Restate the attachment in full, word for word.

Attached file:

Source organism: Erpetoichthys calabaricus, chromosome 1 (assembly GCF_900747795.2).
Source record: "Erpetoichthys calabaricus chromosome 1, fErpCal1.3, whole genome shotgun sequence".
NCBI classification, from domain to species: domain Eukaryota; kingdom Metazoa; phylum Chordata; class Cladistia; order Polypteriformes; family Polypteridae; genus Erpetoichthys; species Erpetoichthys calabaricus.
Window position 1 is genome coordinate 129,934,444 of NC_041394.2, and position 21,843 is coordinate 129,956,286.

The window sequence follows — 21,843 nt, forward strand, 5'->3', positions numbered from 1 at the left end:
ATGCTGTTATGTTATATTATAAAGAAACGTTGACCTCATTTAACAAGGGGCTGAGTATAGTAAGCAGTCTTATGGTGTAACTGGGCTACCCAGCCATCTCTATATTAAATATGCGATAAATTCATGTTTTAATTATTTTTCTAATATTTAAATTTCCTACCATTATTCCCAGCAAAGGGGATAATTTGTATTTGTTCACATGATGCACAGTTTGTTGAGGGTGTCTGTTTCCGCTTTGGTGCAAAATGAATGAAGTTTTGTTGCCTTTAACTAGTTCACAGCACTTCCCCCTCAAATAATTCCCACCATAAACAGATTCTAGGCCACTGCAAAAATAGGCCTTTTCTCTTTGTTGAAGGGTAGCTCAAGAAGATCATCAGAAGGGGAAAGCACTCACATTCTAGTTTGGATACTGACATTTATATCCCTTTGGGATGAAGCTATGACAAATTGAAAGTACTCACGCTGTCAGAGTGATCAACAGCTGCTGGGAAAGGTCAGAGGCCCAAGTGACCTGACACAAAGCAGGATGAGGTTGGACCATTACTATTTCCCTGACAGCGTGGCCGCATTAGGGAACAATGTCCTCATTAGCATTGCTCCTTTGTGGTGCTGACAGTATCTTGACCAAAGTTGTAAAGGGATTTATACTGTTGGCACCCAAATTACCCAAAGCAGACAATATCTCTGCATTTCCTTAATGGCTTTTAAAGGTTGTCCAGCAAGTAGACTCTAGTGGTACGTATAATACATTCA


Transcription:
Source organism: Erpetoichthys calabaricus, chromosome 1 (assembly GCF_900747795.2).
Source record: "Erpetoichthys calabaricus chromosome 1, fErpCal1.3, whole genome shotgun sequence".
NCBI classification, from domain to species: domain Eukaryota; kingdom Metazoa; phylum Chordata; class Cladistia; order Polypteriformes; family Polypteridae; genus Erpetoichthys; species Erpetoichthys calabaricus.
Window position 1 is genome coordinate 129,934,444 of NC_041394.2, and position 21,843 is coordinate 129,956,286.

The window sequence follows — 21,843 nt, forward strand, 5'->3', positions numbered from 1 at the left end:
ATGCTGTTATGTTATATTATAAAGAAACGTTGACCTCATTTAACAAGGGGCTGAGTATAGTAAGCAGTCTTATGGTGTAACTGGGCTACCCAGCCATCTCTATATTAAATATGCGATAAATTCATGTTTTAATTATTTTTCTAATATTTAAATTTCCTACCATTATTCCCAGCAAAGGGGATAATTTGTATTTGTTCACATGATGCACAGTTTGTTGAGGGTGTCTGTTTCCGCTTTGGTGCAAAATGAATGAAGTTTTGTTGCCTTTAACTAGTTCACAGCACTTCCCCCTCAAATAATTCCCACCATAAACAGATTCTAGGCCACTGCAAAAATAGGCCTTTTCTCTTTGTTGAAGGGTAGCTCAAGAAGATCATCAGAAGGGGAAAGCACTCACATTCTAGTTTGGATACTGACATTTATATCCCTTTGGGATGAAGCTATGACAAATTGAAAGTACTCACGCTGTCAGAGTGATCAACAGCTGCTGGGAAAGGTCAGAGGCCCAAGTGACCTGACACAAAGCAGGATGAGGTTGGACCATTACTATTTCCCTGACAGCGTGGCCGCATTAGGGAACAATGTCCTCATTAGCATTGCTCCTTTGTGGTGCTGACAGTATCTTGACCAAAGTTGTAAAGGGATTTATACTGTTGGCACCCAAATTACCCAAAGCAGACAATATCTCTGCATTTCCTTAATGGCTTTTAAAGGTTGTCCAGCAAGTAGACTCTAGTGGTACGTATAATACATTCA